While villages making food enjoy good sales and business households work day and night to fulfill orders, other villages which serve tourism are idle.
The mobile phone of Nguyen Van Nam, director of Nam The Cooperative in Bac Giang province specializing in making noodles, rang frequently in March and April with calls from clients who ordered products.
Nam said the craft village was extremely busy during these months, and has been less busy since early May.
“Supply was limited, while demand soared,” he explained, adding that Nam The can make 5 tons of products each day.
People rushed to buy food to store in early March, when coronavirus patient No 17 was discovered. Nam and other producers in the village never imagined that their noodles would be in such high demand one day.
“Trucks came to our village and had to wait days to get deliveries,” he said.
|While villages making food enjoy good sales and business households work day and night to fulfill orders, other villages which serve tourism are idle.|
There are 300 households in the village, belonging to eight cooperatives making noodles, and all of them had to work extra hours to satisfy demand.
Vermicelli craft villages were also very busy. The Phu Do vermicelli village in Nam Tu Liem district in Hanoi reported that its output has increased by 2-3 times since the epidemic outbreak.
Nhan, a member of the village, said she can sell 200-300 kilograms of vermicelli at Thanh Cong Market, or 2-3 times higher than ordinary days.
While noodle and vermicelli villages became busier, other villages have been sitting idle.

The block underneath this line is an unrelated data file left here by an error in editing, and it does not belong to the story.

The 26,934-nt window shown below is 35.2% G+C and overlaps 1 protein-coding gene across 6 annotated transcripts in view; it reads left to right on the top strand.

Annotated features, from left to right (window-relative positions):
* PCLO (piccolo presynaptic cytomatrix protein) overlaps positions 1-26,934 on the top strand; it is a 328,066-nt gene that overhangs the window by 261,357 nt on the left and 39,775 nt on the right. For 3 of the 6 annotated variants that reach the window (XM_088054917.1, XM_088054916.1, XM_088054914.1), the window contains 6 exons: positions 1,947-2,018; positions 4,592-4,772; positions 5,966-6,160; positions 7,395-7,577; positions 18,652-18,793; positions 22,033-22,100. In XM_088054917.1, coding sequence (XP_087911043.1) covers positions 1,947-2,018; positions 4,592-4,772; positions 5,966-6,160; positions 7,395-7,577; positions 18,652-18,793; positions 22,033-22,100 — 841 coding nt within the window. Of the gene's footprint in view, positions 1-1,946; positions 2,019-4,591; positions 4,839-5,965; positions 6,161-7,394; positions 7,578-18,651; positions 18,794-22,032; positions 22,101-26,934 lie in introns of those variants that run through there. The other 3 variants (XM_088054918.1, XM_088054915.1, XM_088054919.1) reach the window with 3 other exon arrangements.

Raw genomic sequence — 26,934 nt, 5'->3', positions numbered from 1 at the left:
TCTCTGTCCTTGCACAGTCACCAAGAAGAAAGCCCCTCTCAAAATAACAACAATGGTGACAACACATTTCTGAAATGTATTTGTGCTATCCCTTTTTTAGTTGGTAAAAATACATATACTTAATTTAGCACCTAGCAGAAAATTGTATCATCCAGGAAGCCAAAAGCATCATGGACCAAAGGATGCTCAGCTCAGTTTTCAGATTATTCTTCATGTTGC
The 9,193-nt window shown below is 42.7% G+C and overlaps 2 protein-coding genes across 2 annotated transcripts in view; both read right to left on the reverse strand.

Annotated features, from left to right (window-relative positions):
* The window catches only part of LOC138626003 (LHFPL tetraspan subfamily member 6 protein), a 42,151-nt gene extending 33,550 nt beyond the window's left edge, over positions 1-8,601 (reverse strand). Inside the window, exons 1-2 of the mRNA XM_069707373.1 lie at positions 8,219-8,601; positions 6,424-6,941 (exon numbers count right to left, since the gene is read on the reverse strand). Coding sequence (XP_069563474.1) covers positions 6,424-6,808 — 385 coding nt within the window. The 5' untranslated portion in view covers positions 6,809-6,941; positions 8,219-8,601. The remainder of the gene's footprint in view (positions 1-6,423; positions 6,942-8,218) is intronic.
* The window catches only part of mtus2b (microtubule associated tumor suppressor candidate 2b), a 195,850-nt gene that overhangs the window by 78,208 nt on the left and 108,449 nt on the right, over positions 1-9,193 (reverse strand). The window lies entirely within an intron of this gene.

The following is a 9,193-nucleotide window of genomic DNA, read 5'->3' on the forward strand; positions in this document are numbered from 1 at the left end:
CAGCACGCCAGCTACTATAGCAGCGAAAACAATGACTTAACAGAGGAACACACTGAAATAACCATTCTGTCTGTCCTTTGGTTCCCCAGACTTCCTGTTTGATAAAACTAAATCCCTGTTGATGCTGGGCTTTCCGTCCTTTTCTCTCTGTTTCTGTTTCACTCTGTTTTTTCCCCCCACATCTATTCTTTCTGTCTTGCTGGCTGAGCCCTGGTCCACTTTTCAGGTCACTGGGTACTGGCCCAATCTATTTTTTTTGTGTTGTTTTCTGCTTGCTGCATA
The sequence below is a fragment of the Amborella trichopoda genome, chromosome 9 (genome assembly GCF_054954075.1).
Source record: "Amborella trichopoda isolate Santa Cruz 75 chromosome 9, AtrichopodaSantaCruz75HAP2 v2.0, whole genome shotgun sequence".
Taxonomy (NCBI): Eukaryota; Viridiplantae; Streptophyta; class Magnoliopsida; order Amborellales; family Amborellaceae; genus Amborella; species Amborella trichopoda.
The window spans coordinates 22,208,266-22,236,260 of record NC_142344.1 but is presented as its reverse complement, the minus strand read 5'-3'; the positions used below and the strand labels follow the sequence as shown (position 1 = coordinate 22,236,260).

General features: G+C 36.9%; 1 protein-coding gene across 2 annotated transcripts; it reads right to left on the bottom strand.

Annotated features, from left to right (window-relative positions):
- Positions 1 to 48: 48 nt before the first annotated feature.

When the epidemic broke out, farmers in Tay Tuu flower village could still sell flowers though sales fell sharply. But then dropped to nothing after the Prime Minister launched the social distancing campaign.
Beautiful flowers turned into rubbish because they could not find buyers. As a result, the flower growers in the village have incurred big losses, from tens to hundreds of million of dong.
The Bat Trang ceramics village, 15 kilometers away from Hanoi’s center, has become quiet with no visitors and no trade.
The people in the village said before the outbreak, the village attracted hundreds of visitors a day and it was especially busy in the first months of the year.
However, Dinh Van Phuc, the owner of a workshop there, said production has become paralyzed because of Covid-19, and there are no domestic buyers and orders from other countries.
Meanwhile, the Dong Ky woodwork village with 1,500 households making products to serve domestic demand, has reported a sharp fall of 80 percent in production. The same situation can be seen at Van Phuc silk village.
Bac Ninh is having to deal with pollution caused by rapid urbanisation, large industrial zones and craft villages.
In recent years, craft villages in Ho Chi Minh City have introduced their products on online trading platforms. This has helped the villages trade efficiently and assert their brand value.